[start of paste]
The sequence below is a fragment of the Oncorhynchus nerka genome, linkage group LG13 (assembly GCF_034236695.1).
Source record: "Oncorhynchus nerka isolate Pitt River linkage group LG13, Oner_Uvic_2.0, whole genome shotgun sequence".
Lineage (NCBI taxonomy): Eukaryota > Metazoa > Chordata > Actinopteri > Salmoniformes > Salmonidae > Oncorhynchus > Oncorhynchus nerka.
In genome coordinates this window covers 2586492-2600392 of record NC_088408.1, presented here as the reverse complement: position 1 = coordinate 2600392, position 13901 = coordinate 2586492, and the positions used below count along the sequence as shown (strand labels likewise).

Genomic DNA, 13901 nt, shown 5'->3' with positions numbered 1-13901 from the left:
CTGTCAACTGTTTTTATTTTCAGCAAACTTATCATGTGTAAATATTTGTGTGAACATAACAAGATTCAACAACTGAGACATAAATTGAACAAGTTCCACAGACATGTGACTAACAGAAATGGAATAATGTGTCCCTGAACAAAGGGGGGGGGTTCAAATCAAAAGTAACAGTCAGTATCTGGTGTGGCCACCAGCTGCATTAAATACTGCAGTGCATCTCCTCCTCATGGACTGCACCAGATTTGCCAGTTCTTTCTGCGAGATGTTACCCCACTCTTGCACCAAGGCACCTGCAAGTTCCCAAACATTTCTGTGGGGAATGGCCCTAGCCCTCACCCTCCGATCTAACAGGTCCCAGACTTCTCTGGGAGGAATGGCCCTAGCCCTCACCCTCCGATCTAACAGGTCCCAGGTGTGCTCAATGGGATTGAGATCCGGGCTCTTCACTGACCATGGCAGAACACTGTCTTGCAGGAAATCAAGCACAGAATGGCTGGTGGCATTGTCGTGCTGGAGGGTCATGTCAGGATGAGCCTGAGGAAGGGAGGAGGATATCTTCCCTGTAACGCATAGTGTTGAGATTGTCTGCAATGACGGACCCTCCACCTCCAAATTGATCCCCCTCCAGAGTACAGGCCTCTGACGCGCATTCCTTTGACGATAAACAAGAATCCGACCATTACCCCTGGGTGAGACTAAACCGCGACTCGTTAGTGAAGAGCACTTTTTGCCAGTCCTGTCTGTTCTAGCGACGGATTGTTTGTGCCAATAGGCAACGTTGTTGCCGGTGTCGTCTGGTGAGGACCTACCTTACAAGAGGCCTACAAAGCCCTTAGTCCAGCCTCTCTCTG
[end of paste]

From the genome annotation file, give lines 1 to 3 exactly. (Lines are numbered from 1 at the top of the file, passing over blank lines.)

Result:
The sequence below is a fragment of the Oncorhynchus nerka genome, linkage group LG13 (assembly GCF_034236695.1).
Source record: "Oncorhynchus nerka isolate Pitt River linkage group LG13, Oner_Uvic_2.0, whole genome shotgun sequence".
Lineage (NCBI taxonomy): Eukaryota > Metazoa > Chordata > Actinopteri > Salmoniformes > Salmonidae > Oncorhynchus > Oncorhynchus nerka.